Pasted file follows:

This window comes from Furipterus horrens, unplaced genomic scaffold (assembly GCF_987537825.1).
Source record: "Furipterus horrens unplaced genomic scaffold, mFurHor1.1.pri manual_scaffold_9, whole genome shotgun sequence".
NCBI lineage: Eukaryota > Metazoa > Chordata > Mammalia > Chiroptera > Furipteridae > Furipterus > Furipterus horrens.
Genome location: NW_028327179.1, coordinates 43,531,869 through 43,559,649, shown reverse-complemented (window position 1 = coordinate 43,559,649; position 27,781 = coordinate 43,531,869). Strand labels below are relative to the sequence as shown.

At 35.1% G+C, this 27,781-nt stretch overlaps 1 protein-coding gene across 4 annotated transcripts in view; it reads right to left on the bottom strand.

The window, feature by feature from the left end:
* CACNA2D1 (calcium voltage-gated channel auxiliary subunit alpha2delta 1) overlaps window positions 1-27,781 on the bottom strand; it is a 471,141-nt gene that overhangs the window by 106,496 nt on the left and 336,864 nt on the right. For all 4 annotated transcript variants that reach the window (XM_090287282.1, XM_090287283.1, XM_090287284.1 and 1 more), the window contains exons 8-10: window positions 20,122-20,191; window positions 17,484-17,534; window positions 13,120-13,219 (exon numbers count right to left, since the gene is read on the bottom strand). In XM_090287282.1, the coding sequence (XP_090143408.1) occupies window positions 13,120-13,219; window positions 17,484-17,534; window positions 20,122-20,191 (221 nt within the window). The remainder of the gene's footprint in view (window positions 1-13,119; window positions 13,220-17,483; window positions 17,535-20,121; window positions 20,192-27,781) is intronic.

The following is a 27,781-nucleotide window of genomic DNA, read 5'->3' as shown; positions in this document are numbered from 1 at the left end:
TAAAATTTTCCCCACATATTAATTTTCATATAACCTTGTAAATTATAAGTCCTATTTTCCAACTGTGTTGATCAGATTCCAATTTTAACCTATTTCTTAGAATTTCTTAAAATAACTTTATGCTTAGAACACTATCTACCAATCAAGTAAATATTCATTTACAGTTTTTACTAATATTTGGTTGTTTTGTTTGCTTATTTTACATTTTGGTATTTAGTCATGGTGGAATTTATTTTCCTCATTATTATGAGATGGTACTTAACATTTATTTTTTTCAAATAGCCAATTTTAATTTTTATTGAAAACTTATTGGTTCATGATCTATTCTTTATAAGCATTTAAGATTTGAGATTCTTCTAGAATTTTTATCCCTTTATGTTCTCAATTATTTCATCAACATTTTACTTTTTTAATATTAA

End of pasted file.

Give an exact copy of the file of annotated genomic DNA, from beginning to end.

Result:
This window comes from Furipterus horrens, unplaced genomic scaffold (assembly GCF_987537825.1).
Source record: "Furipterus horrens unplaced genomic scaffold, mFurHor1.1.pri manual_scaffold_9, whole genome shotgun sequence".
NCBI lineage: Eukaryota > Metazoa > Chordata > Mammalia > Chiroptera > Furipteridae > Furipterus > Furipterus horrens.
Genome location: NW_028327179.1, coordinates 43,531,869 through 43,559,649, shown reverse-complemented (window position 1 = coordinate 43,559,649; position 27,781 = coordinate 43,531,869). Strand labels below are relative to the sequence as shown.

At 35.1% G+C, this 27,781-nt stretch overlaps 1 protein-coding gene across 4 annotated transcripts in view; it reads right to left on the bottom strand.

The window, feature by feature from the left end:
* CACNA2D1 (calcium voltage-gated channel auxiliary subunit alpha2delta 1) overlaps window positions 1-27,781 on the bottom strand; it is a 471,141-nt gene that overhangs the window by 106,496 nt on the left and 336,864 nt on the right. For all 4 annotated transcript variants that reach the window (XM_090287282.1, XM_090287283.1, XM_090287284.1 and 1 more), the window contains exons 8-10: window positions 20,122-20,191; window positions 17,484-17,534; window positions 13,120-13,219 (exon numbers count right to left, since the gene is read on the bottom strand). In XM_090287282.1, the coding sequence (XP_090143408.1) occupies window positions 13,120-13,219; window positions 17,484-17,534; window positions 20,122-20,191 (221 nt within the window). The remainder of the gene's footprint in view (window positions 1-13,119; window positions 13,220-17,483; window positions 17,535-20,121; window positions 20,192-27,781) is intronic.

The following is a 27,781-nucleotide window of genomic DNA, read 5'->3' as shown; positions in this document are numbered from 1 at the left end:
TAAAATTTTCCCCACATATTAATTTTCATATAACCTTGTAAATTATAAGTCCTATTTTCCAACTGTGTTGATCAGATTCCAATTTTAACCTATTTCTTAGAATTTCTTAAAATAACTTTATGCTTAGAACACTATCTACCAATCAAGTAAATATTCATTTACAGTTTTTACTAATATTTGGTTGTTTTGTTTGCTTATTTTACATTTTGGTATTTAGTCATGGTGGAATTTATTTTCCTCATTATTATGAGATGGTACTTAACATTTATTTTTTTCAAATAGCCAATTTTAATTTTTATTGAAAACTTATTGGTTCATGATCTATTCTTTATAAGCATTTAAGATTTGAGATTCTTCTAGAATTTTTATCCCTTTATGTTCTCAATTATTTCATCAACATTTTACTTTTTTAATATTAA